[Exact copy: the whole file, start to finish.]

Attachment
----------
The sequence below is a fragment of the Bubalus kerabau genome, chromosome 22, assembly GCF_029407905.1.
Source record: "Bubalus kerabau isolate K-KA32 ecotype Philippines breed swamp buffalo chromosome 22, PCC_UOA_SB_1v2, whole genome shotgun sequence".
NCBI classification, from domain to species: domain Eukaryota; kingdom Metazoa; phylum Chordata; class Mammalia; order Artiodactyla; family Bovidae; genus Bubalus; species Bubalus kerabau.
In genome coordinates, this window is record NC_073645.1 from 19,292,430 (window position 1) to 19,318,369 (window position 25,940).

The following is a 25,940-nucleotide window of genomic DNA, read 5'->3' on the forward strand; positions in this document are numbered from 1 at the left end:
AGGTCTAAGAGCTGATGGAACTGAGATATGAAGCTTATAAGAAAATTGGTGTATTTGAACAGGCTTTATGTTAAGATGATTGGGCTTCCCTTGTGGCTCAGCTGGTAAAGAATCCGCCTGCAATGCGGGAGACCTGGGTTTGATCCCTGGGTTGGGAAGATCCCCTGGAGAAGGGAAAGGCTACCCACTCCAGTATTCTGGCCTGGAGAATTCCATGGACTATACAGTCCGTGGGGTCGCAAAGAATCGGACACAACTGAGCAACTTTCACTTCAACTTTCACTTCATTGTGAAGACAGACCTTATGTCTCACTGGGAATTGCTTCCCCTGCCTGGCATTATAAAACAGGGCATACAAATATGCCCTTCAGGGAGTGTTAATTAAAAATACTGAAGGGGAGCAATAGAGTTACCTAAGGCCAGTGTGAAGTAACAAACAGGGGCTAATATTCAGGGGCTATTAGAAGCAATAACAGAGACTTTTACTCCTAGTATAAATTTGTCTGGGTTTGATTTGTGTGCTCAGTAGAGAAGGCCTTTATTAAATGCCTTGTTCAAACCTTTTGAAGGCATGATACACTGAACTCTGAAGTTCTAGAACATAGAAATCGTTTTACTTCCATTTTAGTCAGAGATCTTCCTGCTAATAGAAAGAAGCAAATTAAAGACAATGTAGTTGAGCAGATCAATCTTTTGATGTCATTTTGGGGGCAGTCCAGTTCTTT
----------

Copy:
The sequence below is a fragment of the Bubalus kerabau genome, chromosome 22, assembly GCF_029407905.1.
Source record: "Bubalus kerabau isolate K-KA32 ecotype Philippines breed swamp buffalo chromosome 22, PCC_UOA_SB_1v2, whole genome shotgun sequence".
NCBI classification, from domain to species: domain Eukaryota; kingdom Metazoa; phylum Chordata; class Mammalia; order Artiodactyla; family Bovidae; genus Bubalus; species Bubalus kerabau.
In genome coordinates, this window is record NC_073645.1 from 19,292,430 (window position 1) to 19,318,369 (window position 25,940).

The following is a 25,940-nucleotide window of genomic DNA, read 5'->3' on the forward strand; positions in this document are numbered from 1 at the left end:
AGGTCTAAGAGCTGATGGAACTGAGATATGAAGCTTATAAGAAAATTGGTGTATTTGAACAGGCTTTATGTTAAGATGATTGGGCTTCCCTTGTGGCTCAGCTGGTAAAGAATCCGCCTGCAATGCGGGAGACCTGGGTTTGATCCCTGGGTTGGGAAGATCCCCTGGAGAAGGGAAAGGCTACCCACTCCAGTATTCTGGCCTGGAGAATTCCATGGACTATACAGTCCGTGGGGTCGCAAAGAATCGGACACAACTGAGCAACTTTCACTTCAACTTTCACTTCATTGTGAAGACAGACCTTATGTCTCACTGGGAATTGCTTCCCCTGCCTGGCATTATAAAACAGGGCATACAAATATGCCCTTCAGGGAGTGTTAATTAAAAATACTGAAGGGGAGCAATAGAGTTACCTAAGGCCAGTGTGAAGTAACAAACAGGGGCTAATATTCAGGGGCTATTAGAAGCAATAACAGAGACTTTTACTCCTAGTATAAATTTGTCTGGGTTTGATTTGTGTGCTCAGTAGAGAAGGCCTTTATTAAATGCCTTGTTCAAACCTTTTGAAGGCATGATACACTGAACTCTGAAGTTCTAGAACATAGAAATCGTTTTACTTCCATTTTAGTCAGAGATCTTCCTGCTAATAGAAAGAAGCAAATTAAAGACAATGTAGTTGAGCAGATCAATCTTTTGATGTCATTTTGGGGGCAGTCCAGTTCTTT